Japanese scientists managed to erase memories from the mouse brain.
When we are preparing for an exam, many people advise not to start it at the last moment and be sure to get enough sleep before the responsible day. In addition to the fact that lack of sleep can affect other processes, its role in the process of transferring information from short-term memory to long-term memory is the most important. This process, which is called consolidation, takes place in the brain through a mechanism of long-term potentialization — reinforcement of signal transmission in chemical synapses (contacts between neurons) that persists for a long time. Exactly how and when memories are formed in the brain depends on the timing and the specific groups of neurons involved in the consolidation.
Researchers at Kyoto University used an optogenetics technique — optical exposure of the brain — to disrupt the protein cofilin, which is essential for optimal synapse function. To do this, adenovirus is injected into the brain, which works as a “courier” to deliver a protein associated with a fluorescent marker. When optical exposure is applied, the proteins release oxygen that deactivates cofilin. This makes it possible to locally target specific parts of the brain at a given point in time during information consolidation.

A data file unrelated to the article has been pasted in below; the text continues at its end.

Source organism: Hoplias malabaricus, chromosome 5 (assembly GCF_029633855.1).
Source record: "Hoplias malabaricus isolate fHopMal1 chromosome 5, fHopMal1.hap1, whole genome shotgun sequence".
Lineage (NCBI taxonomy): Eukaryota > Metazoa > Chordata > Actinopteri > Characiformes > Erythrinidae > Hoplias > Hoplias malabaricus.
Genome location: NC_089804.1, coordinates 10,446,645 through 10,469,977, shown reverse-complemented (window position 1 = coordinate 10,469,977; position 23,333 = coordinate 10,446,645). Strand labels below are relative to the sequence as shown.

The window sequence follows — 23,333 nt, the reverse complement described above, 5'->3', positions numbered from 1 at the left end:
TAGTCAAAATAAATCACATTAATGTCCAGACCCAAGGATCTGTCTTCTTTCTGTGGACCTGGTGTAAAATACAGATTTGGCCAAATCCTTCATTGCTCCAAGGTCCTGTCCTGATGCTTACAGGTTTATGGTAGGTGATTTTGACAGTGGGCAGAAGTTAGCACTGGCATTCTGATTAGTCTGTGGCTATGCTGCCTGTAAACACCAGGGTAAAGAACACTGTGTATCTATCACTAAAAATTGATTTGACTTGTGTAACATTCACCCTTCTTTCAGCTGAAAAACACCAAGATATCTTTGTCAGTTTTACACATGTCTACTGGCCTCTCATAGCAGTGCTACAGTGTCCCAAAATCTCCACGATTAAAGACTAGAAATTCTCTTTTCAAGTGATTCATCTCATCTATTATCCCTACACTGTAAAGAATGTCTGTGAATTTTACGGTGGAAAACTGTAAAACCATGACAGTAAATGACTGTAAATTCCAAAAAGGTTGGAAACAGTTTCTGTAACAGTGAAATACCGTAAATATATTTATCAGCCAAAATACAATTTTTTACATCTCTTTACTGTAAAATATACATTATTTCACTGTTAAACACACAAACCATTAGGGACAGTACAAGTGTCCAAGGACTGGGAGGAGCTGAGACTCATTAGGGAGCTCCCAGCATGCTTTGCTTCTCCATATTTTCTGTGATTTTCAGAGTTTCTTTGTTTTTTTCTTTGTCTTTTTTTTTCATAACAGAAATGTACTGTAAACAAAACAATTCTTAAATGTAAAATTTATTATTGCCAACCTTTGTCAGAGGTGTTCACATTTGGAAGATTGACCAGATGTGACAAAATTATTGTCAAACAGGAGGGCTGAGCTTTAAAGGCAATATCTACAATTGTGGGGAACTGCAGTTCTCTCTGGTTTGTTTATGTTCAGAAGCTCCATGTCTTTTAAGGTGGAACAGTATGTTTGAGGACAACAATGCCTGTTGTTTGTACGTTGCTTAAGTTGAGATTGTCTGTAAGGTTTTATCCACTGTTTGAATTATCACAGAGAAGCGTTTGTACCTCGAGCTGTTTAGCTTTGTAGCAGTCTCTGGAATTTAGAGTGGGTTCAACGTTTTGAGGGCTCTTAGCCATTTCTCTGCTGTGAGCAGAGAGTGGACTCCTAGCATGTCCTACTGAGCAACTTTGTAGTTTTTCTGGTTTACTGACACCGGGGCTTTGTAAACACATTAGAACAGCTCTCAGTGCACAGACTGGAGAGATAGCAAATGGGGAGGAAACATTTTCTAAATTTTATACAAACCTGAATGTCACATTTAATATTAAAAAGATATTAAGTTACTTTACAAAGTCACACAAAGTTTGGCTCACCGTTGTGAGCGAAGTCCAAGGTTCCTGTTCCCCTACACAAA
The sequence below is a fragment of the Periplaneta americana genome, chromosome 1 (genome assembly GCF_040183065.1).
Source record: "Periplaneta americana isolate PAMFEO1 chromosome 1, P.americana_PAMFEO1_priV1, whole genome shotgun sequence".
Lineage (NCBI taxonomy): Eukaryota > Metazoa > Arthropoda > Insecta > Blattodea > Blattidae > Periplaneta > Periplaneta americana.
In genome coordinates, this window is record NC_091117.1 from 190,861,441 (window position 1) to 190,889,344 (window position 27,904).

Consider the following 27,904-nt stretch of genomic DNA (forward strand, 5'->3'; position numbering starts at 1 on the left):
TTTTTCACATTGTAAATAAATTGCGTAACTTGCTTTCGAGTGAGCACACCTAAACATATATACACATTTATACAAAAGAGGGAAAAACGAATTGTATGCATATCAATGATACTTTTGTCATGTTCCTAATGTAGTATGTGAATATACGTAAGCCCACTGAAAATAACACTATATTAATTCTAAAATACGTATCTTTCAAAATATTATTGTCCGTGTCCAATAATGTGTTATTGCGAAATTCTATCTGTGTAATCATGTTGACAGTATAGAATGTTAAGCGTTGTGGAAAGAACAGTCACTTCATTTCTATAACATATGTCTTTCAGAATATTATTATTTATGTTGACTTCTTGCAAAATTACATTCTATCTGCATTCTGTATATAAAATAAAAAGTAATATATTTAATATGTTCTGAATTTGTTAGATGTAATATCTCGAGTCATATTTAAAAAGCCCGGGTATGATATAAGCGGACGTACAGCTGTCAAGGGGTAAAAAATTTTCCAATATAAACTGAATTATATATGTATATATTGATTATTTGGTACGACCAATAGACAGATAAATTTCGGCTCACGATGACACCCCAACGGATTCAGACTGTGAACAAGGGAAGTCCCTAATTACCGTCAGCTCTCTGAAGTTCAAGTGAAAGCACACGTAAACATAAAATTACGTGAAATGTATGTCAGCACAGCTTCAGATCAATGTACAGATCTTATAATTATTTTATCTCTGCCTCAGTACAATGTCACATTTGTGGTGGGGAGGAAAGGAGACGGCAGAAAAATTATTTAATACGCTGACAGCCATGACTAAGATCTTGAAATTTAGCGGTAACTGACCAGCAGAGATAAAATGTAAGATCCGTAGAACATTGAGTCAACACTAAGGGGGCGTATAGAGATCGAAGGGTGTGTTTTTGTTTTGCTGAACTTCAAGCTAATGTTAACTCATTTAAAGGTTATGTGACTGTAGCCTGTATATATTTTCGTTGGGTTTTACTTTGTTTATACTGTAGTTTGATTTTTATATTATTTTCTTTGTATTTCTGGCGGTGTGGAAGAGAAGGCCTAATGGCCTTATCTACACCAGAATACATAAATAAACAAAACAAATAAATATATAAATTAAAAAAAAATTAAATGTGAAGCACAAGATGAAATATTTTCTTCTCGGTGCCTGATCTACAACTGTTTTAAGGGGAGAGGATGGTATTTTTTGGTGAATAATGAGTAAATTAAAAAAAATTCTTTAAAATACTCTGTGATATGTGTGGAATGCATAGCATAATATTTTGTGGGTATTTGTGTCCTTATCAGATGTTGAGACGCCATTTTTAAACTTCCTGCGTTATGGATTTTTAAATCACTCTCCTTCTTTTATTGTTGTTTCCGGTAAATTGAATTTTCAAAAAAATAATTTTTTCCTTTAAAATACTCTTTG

In the experiment, the mouse hippocampus was irradiated twice: immediately after the animal learned a new task, and then during sleep after learning. The result was a loss of memory of the learned task, similar to the way a flash of light from a neuralyzer that was able to erase memories of alien life forms in the “Men in Black” franchise.
Until now, the exact idea of where and when consolidation occurs has remained poorly understood. Using optogenetics to selectively block long-term potentiation within a certain time period, scientists have been able to discover that different phases of synaptic plasticity play different roles. The first wave occurs locally in the hippocampus. The second wave, which occurs during sleep on the same day, organizes neurons into synchronously activated ensembles. And the third wave occurs already in the anterior cingulate cortex during sleep on the second day, which is necessary for further memory stabilization.